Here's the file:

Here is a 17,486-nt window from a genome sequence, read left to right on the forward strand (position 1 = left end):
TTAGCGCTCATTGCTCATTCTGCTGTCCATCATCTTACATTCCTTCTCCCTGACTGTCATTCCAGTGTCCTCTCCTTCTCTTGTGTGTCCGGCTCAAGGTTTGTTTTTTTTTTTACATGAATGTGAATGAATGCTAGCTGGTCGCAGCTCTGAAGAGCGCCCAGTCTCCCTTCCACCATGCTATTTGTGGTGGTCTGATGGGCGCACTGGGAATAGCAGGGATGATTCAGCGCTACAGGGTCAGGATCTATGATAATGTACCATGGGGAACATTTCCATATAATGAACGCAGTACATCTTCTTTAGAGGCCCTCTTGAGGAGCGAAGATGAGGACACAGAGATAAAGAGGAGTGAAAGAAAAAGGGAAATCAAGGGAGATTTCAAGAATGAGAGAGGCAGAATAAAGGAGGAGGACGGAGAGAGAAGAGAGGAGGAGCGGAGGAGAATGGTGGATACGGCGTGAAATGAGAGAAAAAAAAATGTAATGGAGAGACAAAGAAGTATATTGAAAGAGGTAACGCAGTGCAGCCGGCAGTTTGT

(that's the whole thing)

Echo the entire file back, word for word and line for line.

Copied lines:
Here is a 17,486-nt window from a genome sequence, read left to right on the forward strand (position 1 = left end):
TTAGCGCTCATTGCTCATTCTGCTGTCCATCATCTTACATTCCTTCTCCCTGACTGTCATTCCAGTGTCCTCTCCTTCTCTTGTGTGTCCGGCTCAAGGTTTGTTTTTTTTTTTACATGAATGTGAATGAATGCTAGCTGGTCGCAGCTCTGAAGAGCGCCCAGTCTCCCTTCCACCATGCTATTTGTGGTGGTCTGATGGGCGCACTGGGAATAGCAGGGATGATTCAGCGCTACAGGGTCAGGATCTATGATAATGTACCATGGGGAACATTTCCATATAATGAACGCAGTACATCTTCTTTAGAGGCCCTCTTGAGGAGCGAAGATGAGGACACAGAGATAAAGAGGAGTGAAAGAAAAAGGGAAATCAAGGGAGATTTCAAGAATGAGAGAGGCAGAATAAAGGAGGAGGACGGAGAGAGAAGAGAGGAGGAGCGGAGGAGAATGGTGGATACGGCGTGAAATGAGAGAAAAAAAAATGTAATGGAGAGACAAAGAAGTATATTGAAAGAGGTAACGCAGTGCAGCCGGCAGTTTGT